The Department of Mobility and Infrastructure shares the sentiment, especially considering the city spent five years engaging over 750 residents around the draft plan released this February. Five years ago, according to Ricks, there was resistance to increased bicycling infrastructure from some Pittsburgh city council members. But as the city’s bike share system, Healthy Ride, has grown, “we’ve seen a sea-change moment,” she says. “This year, those same council members were asking about getting more of these [bikes] in my district.”

Increased public support has bolstered the agency’s priorities; namely, fast-tracking implementation due to the climate crisis and accommodating alternative mobility options. (Bike(+) was used to refer to not just conventional pedal cycles, but other personal mobility devices such as electric pedal assist bicycles, kick scooters and e-scooters.)

The plan ultimately proposes an additional 156 miles of safe bicycle facilities, expanding the total network from 30 miles of on-street facilities and 44 miles of trail to 150 miles on street and 76 miles of trails for a total of over 226 miles of travel lanes for bicycles and other low-speed travel modes. It proposes “quick build” projects to test permanent installations, as well as 60 miles of infrastructure built over the next two years. The full mileage will be built over 10 years.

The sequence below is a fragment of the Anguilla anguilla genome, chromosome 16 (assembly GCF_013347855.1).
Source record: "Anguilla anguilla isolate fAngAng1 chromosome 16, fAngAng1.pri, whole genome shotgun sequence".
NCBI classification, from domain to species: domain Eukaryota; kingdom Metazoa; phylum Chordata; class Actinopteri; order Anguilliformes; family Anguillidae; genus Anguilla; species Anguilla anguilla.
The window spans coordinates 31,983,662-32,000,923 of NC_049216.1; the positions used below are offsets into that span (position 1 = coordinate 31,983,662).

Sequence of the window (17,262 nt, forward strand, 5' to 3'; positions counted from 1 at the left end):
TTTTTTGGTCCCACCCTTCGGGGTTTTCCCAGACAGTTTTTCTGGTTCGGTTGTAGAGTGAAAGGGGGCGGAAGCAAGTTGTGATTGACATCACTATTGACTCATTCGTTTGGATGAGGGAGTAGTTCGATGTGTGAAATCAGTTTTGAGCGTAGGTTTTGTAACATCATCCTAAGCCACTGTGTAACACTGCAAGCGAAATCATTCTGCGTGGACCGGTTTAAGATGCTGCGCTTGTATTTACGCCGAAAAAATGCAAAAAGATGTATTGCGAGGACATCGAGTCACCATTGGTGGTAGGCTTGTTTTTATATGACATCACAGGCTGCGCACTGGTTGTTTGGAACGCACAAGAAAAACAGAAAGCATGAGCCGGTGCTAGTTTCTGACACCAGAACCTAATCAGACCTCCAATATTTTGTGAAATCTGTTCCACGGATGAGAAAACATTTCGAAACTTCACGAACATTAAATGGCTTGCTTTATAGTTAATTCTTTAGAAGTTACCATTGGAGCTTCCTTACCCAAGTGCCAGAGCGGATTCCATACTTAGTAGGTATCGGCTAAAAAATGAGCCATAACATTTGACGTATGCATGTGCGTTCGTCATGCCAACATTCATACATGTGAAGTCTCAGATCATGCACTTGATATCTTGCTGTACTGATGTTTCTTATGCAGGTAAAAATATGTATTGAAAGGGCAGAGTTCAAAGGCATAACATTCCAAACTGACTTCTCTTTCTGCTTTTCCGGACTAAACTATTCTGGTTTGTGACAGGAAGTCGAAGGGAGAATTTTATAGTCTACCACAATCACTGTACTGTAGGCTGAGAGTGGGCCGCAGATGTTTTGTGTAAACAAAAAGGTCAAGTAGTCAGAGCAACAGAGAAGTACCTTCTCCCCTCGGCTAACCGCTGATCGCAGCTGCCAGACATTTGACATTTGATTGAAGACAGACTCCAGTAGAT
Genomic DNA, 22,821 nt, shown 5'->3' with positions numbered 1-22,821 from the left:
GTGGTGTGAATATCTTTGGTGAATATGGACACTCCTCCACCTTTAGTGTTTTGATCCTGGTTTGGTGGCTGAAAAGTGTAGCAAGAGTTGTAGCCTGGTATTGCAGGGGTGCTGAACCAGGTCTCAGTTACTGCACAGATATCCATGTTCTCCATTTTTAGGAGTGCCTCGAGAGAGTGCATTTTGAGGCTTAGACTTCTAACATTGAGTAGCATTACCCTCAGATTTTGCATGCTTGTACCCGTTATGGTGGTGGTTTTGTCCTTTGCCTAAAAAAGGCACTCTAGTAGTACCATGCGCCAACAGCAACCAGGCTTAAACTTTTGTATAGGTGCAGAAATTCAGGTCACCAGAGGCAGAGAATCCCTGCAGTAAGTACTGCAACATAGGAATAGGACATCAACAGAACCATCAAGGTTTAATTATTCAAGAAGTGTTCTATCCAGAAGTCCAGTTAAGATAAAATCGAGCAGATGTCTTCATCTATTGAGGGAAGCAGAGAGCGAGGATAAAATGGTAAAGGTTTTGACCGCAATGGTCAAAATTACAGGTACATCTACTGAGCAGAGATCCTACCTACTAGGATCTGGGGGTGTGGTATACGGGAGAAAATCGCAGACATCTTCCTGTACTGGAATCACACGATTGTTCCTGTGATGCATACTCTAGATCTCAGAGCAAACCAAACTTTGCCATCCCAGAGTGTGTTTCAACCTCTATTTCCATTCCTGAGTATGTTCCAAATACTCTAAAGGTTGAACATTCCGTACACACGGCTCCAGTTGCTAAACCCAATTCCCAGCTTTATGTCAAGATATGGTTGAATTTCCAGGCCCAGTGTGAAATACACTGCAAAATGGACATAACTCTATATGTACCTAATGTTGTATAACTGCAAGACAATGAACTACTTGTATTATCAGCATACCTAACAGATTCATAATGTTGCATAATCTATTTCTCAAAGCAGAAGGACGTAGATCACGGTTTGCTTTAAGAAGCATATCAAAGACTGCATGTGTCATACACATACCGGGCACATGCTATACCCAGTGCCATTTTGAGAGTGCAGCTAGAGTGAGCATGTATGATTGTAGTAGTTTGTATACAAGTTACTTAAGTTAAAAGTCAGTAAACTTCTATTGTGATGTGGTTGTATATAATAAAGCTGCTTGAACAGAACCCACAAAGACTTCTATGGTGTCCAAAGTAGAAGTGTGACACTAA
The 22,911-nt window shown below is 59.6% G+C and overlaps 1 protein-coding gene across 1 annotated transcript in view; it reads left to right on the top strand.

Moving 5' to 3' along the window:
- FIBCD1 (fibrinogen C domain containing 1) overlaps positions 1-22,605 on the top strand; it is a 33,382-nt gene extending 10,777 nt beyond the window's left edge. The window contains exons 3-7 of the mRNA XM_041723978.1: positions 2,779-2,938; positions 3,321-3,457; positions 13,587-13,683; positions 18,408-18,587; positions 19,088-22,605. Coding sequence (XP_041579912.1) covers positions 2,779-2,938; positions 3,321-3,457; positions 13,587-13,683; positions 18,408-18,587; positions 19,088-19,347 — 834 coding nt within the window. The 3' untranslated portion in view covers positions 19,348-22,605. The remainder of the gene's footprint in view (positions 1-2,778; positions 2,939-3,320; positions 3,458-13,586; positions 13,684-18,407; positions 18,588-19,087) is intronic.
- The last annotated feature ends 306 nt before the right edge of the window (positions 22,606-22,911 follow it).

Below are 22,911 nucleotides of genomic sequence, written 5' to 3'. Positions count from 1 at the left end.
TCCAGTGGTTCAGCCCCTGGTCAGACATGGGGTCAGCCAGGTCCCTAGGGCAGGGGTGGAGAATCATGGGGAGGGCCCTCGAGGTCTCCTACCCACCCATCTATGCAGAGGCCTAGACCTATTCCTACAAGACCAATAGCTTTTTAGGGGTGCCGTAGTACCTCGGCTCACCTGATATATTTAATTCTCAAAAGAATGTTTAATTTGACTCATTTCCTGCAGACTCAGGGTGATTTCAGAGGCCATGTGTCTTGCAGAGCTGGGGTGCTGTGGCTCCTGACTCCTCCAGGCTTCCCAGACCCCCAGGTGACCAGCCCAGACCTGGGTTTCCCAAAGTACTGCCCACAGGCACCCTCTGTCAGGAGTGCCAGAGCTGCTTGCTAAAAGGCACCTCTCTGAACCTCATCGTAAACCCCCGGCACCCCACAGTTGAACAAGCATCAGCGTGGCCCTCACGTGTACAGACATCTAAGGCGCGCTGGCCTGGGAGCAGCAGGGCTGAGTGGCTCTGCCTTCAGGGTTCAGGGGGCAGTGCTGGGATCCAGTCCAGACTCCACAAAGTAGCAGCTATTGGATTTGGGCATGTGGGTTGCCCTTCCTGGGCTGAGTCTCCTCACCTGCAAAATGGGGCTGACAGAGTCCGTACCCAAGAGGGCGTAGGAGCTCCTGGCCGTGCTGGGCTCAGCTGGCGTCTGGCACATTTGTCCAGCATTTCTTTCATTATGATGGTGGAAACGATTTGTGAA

Implementation is based around five goals: A Vision Zero stance saying no one dies traveling on city streets; that all households can access fresh fruits and vegetables 20 minutes from home without a private car; making walking and bicycling are “the most joyful mode” for short distance trips; ensuring no household spends more than 45 percent of household income for basic housing and mobility; and finally that “Pittsburgh streets and rights of way reflect the values of our community.”

Ricks points out that 40 percent of driven trips in the city are less than two miles in distance — and it’s been shown that cutting short car trips across the United States can have a dramatic impact on carbon emissions. “We can capture those people, we need to make it inviting for them,” Ricks says.

The key, she believes, is implementing lanes that can accommodate different speeds of mobility options, from a skateboard to an e-bike. “Our conventional five-foot bike lanes are not wide enough,” she says. “It means we now need to think about seven-, eight-feet wide facilities, while engaging other interventions to keep motorists from using them.”